On the way back we dropped into the smaller village as we were told that the carvers where there. As I walked up the beach with my turtle necklace hanging around my neck, one of the big guys Mark looked at me and then smiled and laughed and said ‘that is one of ours.’ Yes it was. Mark and Bulli were the two carvers who used to have a small hut near the airport near Plantation. They now sell out of their village. I then saw Bulli and he yells out ‘Surf Guy’. We used to run windsurfing tours, hence the name. I sat with them and talked and my sadness had washed away. These guys were creating proper crafts by hand. They smiled and laughed and he even showed me a couple of turtles he has had for years, yet not sold as he can’t get good quality string anymore. It was so good to share laughs with these guys.

We saw a platter that Mark was carving that Annika really liked. We said we would be back the following day to pick it up.   That afternoon we walked around Plantation and the beach on the backside of the island was littered with debris. If we had more time we would’ve organized a clean-up with people in the resort. The main feature was Fiji water bottles. Again we were finding the issue of plastic bottles. The water in Fiji is awesome, so why people need water in bottles is just because people have been sold by the big corporations. Fiji water is a classic example. When bottled water was just starting out, a few celebrities were seen with Fiji water. It became an exclusive thing. It was tested a few years later and the bottled Fiji water is horrible compared to the tap water. 10 out of 10 people in blind fold testing went with the tap water. And the scientific tests gave results saying that it was also more healthy for you to turn on the tap.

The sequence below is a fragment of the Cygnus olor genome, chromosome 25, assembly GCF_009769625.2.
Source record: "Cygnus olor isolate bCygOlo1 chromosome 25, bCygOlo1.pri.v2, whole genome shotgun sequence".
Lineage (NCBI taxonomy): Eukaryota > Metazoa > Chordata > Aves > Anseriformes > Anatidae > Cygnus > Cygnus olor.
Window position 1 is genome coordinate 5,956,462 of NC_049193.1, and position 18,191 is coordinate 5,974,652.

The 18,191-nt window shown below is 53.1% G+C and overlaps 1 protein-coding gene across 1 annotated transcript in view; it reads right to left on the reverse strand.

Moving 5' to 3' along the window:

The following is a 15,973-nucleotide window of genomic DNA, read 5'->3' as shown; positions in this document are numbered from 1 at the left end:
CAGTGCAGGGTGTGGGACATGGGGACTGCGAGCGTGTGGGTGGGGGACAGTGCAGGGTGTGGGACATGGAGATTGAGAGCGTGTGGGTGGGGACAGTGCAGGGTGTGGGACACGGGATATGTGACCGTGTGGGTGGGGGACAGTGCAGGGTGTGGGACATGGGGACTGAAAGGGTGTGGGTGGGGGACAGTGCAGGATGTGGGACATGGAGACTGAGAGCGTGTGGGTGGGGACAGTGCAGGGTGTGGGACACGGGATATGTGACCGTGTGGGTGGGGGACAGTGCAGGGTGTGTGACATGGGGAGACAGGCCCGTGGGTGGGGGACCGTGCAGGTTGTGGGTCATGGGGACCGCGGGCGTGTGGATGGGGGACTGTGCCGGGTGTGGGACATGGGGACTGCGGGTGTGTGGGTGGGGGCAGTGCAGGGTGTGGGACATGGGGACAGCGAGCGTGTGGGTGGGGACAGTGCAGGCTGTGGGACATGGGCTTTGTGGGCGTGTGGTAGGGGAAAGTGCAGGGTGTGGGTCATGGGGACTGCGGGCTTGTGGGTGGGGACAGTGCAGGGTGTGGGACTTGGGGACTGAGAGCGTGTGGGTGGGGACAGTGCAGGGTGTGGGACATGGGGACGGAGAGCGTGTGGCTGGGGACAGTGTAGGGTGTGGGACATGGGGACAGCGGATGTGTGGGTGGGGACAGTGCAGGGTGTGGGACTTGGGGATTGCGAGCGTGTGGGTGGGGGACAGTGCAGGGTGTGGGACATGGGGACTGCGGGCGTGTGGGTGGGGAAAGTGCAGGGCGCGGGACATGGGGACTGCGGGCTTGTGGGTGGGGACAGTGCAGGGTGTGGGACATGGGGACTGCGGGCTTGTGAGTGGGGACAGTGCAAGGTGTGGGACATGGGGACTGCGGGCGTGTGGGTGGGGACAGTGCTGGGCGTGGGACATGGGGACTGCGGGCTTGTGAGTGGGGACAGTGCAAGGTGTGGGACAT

FFijiwater1024iji is an amazing place, and Annika was realizing why I loved it so much. We see that there is a lot of work to do to clean up the plastic pollution mess by educating them of the issues they cause so we will be back in the future to do that. For now, with such a short time in Fiji, it was all about catching up with friends and checking out the diving, albeit it briefly.

In our next edition we go diving at the Supermarket. Sound strange, well stay tuned for more.

Ocean Crusaders are out to change the way people treat our oceans.  Our online education program is free to download at www.OceanCrusaders.org/education where children can learn of the issues our oceans are facing and how they can make a difference.  The Plastic in the Pacific Crusade is about educating the South Pacific Islands, finding out what is happening in these islands and updating our programs.  

Ocean Crusaders Plastic in the Pacific Crusade is proudly supported by: Cressi Dive Gear, Gill Marine, Keen Footwear Australia, Barz Optics Sunglasses, Maxsea Navigation Software, Digital Diver Cairns, LED Dive Lights Australia, Boat Names Australia, Predictwind Weather & Sail-world.com

If you missed the earlier editions please go to category file in the footer to go back and read them.  They are listed under Plastic in the Pacific.